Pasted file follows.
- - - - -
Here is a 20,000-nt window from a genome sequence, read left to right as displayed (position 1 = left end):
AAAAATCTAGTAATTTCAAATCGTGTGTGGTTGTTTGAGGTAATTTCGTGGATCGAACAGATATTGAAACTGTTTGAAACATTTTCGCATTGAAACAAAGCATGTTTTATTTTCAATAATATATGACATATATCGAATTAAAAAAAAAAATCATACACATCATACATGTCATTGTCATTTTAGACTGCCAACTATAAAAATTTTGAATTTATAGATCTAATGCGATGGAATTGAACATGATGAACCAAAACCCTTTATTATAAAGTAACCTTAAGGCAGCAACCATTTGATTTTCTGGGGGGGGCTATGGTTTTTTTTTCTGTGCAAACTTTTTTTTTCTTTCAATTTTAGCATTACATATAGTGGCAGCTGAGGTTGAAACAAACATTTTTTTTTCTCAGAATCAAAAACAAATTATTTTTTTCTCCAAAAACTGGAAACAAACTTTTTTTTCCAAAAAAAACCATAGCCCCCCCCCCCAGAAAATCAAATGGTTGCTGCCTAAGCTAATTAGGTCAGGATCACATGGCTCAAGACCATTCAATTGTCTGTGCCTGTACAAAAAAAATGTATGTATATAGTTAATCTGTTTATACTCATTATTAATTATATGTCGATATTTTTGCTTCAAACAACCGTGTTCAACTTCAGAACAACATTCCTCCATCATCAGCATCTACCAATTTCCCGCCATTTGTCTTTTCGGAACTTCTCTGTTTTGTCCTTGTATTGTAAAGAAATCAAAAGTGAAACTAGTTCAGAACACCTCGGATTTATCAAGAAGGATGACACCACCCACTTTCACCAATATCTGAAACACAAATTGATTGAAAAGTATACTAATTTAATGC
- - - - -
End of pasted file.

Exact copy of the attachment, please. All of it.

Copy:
Here is a 20,000-nt window from a genome sequence, read left to right as displayed (position 1 = left end):
AAAAATCTAGTAATTTCAAATCGTGTGTGGTTGTTTGAGGTAATTTCGTGGATCGAACAGATATTGAAACTGTTTGAAACATTTTCGCATTGAAACAAAGCATGTTTTATTTTCAATAATATATGACATATATCGAATTAAAAAAAAAAATCATACACATCATACATGTCATTGTCATTTTAGACTGCCAACTATAAAAATTTTGAATTTATAGATCTAATGCGATGGAATTGAACATGATGAACCAAAACCCTTTATTATAAAGTAACCTTAAGGCAGCAACCATTTGATTTTCTGGGGGGGGCTATGGTTTTTTTTTCTGTGCAAACTTTTTTTTTCTTTCAATTTTAGCATTACATATAGTGGCAGCTGAGGTTGAAACAAACATTTTTTTTTCTCAGAATCAAAAACAAATTATTTTTTTCTCCAAAAACTGGAAACAAACTTTTTTTTCCAAAAAAAACCATAGCCCCCCCCCCCAGAAAATCAAATGGTTGCTGCCTAAGCTAATTAGGTCAGGATCACATGGCTCAAGACCATTCAATTGTCTGTGCCTGTACAAAAAAAATGTATGTATATAGTTAATCTGTTTATACTCATTATTAATTATATGTCGATATTTTTGCTTCAAACAACCGTGTTCAACTTCAGAACAACATTCCTCCATCATCAGCATCTACCAATTTCCCGCCATTTGTCTTTTCGGAACTTCTCTGTTTTGTCCTTGTATTGTAAAGAAATCAAAAGTGAAACTAGTTCAGAACACCTCGGATTTATCAAGAAGGATGACACCACCCACTTTCACCAATATCTGAAACACAAATTGATTGAAAAGTATACTAATTTAATGC